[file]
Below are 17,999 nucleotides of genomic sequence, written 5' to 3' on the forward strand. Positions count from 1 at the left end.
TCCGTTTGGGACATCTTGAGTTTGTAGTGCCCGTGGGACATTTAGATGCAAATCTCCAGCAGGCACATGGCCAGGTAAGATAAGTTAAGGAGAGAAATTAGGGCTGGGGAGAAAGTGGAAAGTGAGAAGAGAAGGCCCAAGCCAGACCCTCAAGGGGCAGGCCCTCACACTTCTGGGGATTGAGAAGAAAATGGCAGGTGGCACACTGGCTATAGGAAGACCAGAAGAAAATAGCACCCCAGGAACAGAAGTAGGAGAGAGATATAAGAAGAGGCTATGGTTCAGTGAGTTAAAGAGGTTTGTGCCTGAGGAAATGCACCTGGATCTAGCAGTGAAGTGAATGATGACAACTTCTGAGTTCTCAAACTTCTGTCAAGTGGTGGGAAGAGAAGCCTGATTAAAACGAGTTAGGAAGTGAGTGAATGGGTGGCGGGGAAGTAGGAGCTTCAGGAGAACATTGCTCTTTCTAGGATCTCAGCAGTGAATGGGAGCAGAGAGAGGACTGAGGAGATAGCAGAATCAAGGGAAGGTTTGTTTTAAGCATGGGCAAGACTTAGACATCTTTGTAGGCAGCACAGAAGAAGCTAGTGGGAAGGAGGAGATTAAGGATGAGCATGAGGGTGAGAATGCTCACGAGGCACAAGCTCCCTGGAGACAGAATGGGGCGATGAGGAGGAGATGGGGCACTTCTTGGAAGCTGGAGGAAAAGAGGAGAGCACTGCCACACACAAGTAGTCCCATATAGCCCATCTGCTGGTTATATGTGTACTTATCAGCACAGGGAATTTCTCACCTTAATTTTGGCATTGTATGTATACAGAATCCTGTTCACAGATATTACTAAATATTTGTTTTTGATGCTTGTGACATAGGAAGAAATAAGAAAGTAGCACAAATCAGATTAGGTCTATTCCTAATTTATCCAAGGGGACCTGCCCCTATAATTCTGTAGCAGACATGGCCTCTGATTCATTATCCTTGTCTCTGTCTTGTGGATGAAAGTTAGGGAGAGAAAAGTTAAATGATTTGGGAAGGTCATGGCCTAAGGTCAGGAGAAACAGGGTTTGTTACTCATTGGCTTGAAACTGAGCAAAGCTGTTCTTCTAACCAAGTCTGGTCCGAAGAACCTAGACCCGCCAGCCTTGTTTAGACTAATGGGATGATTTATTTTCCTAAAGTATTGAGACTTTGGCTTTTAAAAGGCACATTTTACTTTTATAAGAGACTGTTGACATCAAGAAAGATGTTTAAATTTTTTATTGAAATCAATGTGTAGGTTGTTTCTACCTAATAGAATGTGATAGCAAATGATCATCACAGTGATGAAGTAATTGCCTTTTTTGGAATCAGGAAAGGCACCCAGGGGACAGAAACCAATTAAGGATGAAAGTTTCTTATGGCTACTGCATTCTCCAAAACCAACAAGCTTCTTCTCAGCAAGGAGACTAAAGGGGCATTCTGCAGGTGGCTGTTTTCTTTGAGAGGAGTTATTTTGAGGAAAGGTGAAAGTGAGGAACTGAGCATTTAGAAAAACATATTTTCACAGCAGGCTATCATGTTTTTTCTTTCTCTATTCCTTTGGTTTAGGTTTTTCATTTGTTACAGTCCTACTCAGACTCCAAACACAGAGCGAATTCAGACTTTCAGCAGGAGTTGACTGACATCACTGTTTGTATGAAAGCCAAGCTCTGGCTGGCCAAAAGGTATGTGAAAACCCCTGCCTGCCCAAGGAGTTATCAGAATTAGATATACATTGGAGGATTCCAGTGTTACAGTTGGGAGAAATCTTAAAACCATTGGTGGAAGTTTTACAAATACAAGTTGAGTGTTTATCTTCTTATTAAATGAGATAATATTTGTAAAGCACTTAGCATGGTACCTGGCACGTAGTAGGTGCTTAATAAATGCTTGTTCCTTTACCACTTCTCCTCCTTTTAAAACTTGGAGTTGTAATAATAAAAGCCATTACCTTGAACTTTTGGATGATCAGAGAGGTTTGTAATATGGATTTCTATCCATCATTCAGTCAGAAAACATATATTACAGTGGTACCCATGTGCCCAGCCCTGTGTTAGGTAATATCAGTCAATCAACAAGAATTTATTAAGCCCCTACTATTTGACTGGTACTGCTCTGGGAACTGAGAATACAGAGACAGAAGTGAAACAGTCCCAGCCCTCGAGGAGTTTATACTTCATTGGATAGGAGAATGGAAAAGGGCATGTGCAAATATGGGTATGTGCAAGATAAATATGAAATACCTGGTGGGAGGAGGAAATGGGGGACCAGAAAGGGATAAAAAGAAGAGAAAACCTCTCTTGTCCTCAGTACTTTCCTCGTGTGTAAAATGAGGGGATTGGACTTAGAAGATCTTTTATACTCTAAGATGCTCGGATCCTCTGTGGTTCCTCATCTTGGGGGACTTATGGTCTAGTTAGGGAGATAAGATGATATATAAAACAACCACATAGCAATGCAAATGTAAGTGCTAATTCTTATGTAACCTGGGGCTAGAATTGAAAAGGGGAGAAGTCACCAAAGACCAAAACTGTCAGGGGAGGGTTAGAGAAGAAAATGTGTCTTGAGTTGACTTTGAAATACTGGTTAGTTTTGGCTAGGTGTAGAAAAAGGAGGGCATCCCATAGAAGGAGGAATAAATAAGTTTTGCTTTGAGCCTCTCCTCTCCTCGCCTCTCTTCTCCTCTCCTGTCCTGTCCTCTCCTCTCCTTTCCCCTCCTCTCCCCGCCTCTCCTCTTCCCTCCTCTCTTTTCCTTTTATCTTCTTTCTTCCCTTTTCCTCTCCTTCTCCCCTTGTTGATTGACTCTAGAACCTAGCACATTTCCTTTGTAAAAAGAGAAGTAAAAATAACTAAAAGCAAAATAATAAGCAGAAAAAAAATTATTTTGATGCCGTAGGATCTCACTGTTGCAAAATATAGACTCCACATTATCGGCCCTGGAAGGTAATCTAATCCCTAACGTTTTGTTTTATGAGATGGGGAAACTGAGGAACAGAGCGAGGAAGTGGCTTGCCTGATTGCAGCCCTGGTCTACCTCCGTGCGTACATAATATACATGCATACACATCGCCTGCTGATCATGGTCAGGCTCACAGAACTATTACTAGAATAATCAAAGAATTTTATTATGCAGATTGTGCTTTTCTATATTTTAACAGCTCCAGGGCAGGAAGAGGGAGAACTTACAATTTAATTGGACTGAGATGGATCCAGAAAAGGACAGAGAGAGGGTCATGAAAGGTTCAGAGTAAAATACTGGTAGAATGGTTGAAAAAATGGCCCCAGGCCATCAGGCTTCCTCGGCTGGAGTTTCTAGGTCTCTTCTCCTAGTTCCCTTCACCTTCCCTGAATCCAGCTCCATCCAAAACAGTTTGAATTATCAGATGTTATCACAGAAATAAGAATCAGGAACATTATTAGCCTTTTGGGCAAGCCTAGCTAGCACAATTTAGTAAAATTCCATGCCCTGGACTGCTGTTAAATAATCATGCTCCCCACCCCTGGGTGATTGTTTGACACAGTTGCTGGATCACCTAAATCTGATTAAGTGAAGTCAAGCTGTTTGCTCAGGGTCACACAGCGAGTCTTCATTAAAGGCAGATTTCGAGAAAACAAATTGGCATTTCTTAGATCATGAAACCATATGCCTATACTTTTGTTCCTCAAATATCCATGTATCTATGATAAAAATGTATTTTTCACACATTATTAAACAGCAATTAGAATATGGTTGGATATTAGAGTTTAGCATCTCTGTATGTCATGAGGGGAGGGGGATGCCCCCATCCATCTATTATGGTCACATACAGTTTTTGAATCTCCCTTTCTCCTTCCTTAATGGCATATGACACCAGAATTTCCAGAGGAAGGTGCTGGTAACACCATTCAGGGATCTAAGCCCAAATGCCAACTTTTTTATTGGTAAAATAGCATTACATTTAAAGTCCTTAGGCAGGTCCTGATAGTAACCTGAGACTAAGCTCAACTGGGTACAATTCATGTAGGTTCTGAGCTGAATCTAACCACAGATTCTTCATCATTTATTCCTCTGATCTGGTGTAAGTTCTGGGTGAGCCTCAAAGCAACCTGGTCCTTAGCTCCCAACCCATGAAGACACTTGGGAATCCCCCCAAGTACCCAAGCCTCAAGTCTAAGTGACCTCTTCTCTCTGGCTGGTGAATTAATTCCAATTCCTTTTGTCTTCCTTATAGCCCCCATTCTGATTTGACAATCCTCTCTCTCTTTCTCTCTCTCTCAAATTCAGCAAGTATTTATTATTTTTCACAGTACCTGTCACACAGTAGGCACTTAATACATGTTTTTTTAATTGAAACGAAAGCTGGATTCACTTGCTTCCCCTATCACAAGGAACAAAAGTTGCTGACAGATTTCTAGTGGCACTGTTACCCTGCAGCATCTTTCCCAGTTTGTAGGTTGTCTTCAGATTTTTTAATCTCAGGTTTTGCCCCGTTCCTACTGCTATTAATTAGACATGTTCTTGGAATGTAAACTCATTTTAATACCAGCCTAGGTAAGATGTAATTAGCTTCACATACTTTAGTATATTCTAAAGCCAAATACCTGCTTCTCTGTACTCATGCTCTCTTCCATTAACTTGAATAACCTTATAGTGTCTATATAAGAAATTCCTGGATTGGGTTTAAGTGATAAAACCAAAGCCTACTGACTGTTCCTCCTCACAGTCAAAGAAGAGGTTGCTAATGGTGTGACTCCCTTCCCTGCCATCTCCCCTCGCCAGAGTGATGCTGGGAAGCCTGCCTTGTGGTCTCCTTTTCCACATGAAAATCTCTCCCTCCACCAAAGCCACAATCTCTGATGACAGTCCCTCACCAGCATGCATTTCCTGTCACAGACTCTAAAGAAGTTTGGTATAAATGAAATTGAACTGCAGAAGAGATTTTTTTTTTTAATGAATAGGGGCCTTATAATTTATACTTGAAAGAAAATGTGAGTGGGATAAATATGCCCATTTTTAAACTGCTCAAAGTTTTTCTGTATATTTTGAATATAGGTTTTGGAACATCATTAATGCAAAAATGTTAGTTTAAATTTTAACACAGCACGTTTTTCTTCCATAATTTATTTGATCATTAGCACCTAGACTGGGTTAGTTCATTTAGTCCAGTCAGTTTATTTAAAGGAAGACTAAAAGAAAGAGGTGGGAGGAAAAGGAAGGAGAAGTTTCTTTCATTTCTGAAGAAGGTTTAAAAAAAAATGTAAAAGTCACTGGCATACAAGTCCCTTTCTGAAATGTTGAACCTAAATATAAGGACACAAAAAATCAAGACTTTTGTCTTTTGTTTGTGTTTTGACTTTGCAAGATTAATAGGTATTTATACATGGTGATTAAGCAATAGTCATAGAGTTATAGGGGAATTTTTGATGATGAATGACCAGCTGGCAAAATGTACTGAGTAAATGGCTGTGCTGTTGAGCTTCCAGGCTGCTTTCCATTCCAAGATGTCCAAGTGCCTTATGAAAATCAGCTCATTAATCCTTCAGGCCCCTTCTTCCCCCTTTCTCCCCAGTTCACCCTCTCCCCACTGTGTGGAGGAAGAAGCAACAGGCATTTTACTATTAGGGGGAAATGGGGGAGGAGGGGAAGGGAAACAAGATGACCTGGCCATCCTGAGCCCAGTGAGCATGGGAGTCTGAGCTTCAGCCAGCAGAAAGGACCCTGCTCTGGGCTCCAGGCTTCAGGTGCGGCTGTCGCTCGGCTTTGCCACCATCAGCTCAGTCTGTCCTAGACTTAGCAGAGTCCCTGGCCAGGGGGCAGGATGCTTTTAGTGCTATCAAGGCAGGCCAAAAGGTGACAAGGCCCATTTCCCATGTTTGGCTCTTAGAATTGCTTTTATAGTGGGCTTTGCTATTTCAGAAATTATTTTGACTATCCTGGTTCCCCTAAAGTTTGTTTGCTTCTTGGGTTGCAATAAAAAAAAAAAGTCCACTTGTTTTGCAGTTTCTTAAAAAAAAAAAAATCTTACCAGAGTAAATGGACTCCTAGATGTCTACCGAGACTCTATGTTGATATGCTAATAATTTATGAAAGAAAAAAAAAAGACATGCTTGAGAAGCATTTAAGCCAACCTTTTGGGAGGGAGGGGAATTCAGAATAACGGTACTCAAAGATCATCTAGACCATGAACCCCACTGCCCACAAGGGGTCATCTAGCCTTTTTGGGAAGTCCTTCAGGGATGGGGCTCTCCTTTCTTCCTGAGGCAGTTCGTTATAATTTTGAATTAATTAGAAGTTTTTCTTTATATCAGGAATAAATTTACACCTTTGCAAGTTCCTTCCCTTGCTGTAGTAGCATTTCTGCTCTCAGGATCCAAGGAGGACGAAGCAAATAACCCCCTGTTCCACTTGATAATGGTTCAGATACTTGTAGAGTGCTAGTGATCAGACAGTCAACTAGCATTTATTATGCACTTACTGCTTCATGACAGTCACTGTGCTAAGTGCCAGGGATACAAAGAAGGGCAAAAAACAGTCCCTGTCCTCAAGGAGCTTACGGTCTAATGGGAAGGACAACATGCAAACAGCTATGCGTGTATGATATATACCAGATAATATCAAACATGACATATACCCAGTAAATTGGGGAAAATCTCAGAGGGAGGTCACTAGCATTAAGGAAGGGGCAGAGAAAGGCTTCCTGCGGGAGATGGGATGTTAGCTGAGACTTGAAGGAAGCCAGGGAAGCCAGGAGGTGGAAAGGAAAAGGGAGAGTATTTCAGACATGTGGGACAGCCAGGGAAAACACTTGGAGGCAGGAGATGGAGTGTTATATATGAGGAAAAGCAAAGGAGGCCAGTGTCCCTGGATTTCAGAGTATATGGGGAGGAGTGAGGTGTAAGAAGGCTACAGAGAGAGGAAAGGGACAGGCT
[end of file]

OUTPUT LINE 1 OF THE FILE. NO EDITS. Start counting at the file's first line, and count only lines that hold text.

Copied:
Below are 17,999 nucleotides of genomic sequence, written 5' to 3' on the forward strand. Positions count from 1 at the left end.